This book compares the land and forest rights of Amazonian indigenous peoples from Bolivia, Brazil, Ecuador and Peru, and analyses these rights in the context of international law, property law theory, and forest and soil sciences. Within this scope and against the historical background, the recent interrelations between the Amazonian indigenous peoples' land, forest and community forest management rights and their importance for the self-determination of indigenous peoples in the Amazonian region are examined.
The Land is the Source of Law brings an inter-jurisdictional dimension to the field of Indigenous jurisprudence: comparing Indigenous legal regimes in New Zealand, the USA and Australia, it offers a 'dialogical encounter with an Indigenous jurisprudence' in which individuals are characterised by their rights and responsibilities into the Land. Though a relatively "new" field, indigenous jurisprudence is the product of the oldest continuous legal system in the world. Utilising a range of texts - films, novels, poetry, as well as "law stories" CF Black blends legality and narrative in order to redefine jurisprudentia in indigenous terms.
This book provides the reader with an understanding of both the current operation of native title in Australia and its historical and political background and development. It covers the nature of the concept, its proof, content and extinguishment, explains the validation of past grants and acts and the limited degree of protection from future acts, examines compensation for native title, and discusses the application of native title principles to resource development and traditional pursuits. It considers both the common law and the Native Title Act 1993 (Cth).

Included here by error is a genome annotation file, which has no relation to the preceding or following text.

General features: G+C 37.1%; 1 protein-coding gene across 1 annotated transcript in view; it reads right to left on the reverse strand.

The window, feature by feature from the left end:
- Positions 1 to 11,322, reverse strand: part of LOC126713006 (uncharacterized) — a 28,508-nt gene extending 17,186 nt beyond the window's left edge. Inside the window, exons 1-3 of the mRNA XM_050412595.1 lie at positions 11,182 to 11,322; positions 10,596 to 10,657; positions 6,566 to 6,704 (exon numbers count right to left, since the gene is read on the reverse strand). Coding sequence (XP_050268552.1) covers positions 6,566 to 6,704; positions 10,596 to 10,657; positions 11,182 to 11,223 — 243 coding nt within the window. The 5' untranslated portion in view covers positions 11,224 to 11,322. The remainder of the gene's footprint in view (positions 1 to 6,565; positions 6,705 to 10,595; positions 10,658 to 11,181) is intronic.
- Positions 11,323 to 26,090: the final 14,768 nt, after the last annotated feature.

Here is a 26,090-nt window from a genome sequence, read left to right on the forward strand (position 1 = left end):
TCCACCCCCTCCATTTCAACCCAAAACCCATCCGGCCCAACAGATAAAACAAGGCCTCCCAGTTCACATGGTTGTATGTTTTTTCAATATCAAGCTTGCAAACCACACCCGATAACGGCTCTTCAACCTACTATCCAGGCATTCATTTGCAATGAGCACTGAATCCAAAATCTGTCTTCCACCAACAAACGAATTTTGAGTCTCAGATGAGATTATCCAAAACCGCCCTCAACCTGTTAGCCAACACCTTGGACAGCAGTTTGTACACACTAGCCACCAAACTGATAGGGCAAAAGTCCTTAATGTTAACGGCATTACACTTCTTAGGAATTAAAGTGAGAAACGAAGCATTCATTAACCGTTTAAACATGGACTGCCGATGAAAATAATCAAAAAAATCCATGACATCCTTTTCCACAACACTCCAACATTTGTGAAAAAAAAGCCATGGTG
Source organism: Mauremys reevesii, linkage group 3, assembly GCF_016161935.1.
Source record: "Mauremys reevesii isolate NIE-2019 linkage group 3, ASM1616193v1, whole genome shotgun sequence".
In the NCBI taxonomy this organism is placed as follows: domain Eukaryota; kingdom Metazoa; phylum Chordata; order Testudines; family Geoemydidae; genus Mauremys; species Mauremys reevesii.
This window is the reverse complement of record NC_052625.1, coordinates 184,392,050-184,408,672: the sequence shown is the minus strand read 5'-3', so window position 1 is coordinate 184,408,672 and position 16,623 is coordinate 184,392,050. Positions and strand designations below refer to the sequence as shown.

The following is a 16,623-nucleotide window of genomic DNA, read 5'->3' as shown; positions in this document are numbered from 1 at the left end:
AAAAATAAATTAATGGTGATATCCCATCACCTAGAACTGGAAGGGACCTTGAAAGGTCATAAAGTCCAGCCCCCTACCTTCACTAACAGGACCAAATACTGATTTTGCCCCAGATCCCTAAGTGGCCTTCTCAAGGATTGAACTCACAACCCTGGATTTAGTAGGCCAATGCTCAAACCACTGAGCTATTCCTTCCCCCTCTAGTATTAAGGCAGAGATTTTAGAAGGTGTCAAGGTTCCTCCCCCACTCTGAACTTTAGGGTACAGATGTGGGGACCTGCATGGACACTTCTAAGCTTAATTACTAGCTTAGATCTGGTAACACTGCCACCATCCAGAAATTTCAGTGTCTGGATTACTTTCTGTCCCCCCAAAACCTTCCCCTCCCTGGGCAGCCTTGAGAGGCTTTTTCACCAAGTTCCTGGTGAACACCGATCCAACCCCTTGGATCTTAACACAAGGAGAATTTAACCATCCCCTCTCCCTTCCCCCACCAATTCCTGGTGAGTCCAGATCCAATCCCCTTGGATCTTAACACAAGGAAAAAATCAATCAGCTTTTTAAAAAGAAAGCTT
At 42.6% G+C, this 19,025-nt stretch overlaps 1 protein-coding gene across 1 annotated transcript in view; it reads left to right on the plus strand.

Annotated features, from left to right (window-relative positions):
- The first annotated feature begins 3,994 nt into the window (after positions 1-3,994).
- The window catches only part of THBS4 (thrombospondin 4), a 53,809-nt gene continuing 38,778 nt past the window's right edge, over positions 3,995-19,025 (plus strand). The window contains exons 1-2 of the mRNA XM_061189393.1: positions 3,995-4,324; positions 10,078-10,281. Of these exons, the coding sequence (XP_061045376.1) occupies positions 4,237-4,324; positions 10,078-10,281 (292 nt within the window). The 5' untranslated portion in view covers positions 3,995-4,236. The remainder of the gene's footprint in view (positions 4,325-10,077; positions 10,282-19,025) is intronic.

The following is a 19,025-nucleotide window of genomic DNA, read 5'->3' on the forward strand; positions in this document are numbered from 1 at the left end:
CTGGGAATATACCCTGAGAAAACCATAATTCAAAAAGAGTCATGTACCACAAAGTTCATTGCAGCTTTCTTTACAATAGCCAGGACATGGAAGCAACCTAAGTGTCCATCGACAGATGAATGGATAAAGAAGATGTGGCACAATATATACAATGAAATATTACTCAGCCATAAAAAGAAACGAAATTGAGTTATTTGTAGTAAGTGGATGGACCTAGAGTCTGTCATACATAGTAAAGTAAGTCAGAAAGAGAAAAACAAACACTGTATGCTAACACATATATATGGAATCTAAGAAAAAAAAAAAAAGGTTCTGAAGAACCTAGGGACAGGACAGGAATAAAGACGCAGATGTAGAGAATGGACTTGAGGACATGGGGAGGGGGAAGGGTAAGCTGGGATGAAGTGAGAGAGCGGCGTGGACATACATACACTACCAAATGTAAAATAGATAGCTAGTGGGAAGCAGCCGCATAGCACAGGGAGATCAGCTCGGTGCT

This second edition takes a fresh look at modern treaty-making between Indigenous peoples and governments in Australia. Exploring the why, where, and how of treaty, it concludes by offering seven strategies for achieving treaty. In Australia, key events include the emergence of State and Territory driven treaty processes, the negotiation and finalisation of the Noongar Settlement, and the delivery of the Uluru Statement from the Heart. International and comparative standards also continue to evolve. In 2007, the United Nations General Assembly adopted the Declaration on the Rights of Indigenous Peoples, while Canada and New Zealand continue to negotiate a range of claims involving land and other points of difference. Treaty presents readers with everything they need to know about treaties, from the basic question of “what is a treaty?” to “how have other countries negotiated treaties?”. It challenges the reader to question whether Australia should go down the treaty path; a path that could lead to political settlements that empower Aboriginal and Torres Strait Islander peoples and address the injustices at the heart of the Australian state.